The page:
Rodchenko and Popova: Defining Constructivism: explore the exhibition, room 1 Paintings 1917–18

Lyubov Popova Painterly Architectonic 1918

Lyubov Popova
Painterly Architectonic 1918

Iaroslavl State Art Museum

Alexander Rodchenko Non-Objective Painting 1917 abstract painting

Alexander Rodchenko
Non-Objective Painting 1917

Ivanovo Regional Art Museum © A. Rodchenko & V. Stepanova Archive / DACS 2009

Alexander Rodchenko Non-Objective Composition

Alexander Rodchenko
Non-Objective Composition 1918

Dagestan Museum of the Arts, Makhachkala
© A. Rodchenko & V. Stepanova Archive / DACS 2009

Alexander Rodchenko Composition no.61 (from the series 'Concentration of Colour' 1918

Alexander Rodchenko
Composition no.61 (from the series ‘Concentration of Colour’) 1918

Ivanovo Regional Art Museum
© A. Rodchenko & V. Stepanova Archive / DACS 2009

Lyubov Popova Painterly Architectonic 1918

Lyubov Popova
Painterly Architectonic 1918

P. Simon Family Collection

Alexander Rodchenko Black on Black from the series 'Black on Black' 1918

Alexander Rodchenko
Black on Black from the series ‘Black on Black’ 1918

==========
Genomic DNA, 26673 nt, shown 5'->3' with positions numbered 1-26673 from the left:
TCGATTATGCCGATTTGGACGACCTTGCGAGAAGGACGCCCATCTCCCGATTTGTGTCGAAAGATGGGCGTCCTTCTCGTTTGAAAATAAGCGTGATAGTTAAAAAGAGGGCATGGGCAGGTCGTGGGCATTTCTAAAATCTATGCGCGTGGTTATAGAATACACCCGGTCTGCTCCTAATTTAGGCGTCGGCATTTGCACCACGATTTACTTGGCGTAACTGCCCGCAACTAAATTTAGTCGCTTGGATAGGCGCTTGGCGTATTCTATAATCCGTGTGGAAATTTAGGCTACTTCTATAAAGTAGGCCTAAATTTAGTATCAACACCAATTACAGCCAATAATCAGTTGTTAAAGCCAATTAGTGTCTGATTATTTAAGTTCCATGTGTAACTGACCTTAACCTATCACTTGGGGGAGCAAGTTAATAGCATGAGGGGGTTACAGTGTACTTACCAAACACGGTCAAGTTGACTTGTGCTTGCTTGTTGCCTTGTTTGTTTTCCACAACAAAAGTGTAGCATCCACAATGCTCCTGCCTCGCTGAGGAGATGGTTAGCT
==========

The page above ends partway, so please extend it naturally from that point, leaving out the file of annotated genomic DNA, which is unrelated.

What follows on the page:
Vasnetsovs Regional Art Museum, Kirov
© A. Rodchenko & V. Stepanova Archive / DACS 2009

The Bolshevik Revolution aimed to transform an entire civilisation, and artists were among the first to show their support. There was already a distinct strain of utopianism in the Russian avant-garde – a determination to reinvent art, as if from zero. Kasimir Malevich’s abstract paintings freed art from what he called ‘the dead weight of the real world’. Equally radical were Vladimir Tatlin’s Counter-Reliefs, made by assembling real materials, such as wood, glass and metal into three-dimensional constructions.

Following these examples, the Constructivists rejected all ideas of illusory representation. Rodchenko focused on faktura, the physical qualities of the painting: the use of different paints and different textures, and how these related to other elements such as the painting surface, or the choice of colour. His experiments led to the ‘Black on Black’ series, in which the elimination of colour focused attention on the texture of the painting’s surface, and its interaction with light. In these works, Stepanova wrote, ‘nothing but painting exists’.

Popova’s Painterly Architectonics respond to some of Malevich’s ideas, but push them further. Geometric shapes jostle together, overlapping,intersecting, their edges pressing beyond the frame. A dynamic sense of instability and movement is matched by her use of strong colour. As the title suggests, Popova was already looking beyond painting, into architecture and three-dimensional structures, yet cramming that expansive energy onto the flat surface of a painting.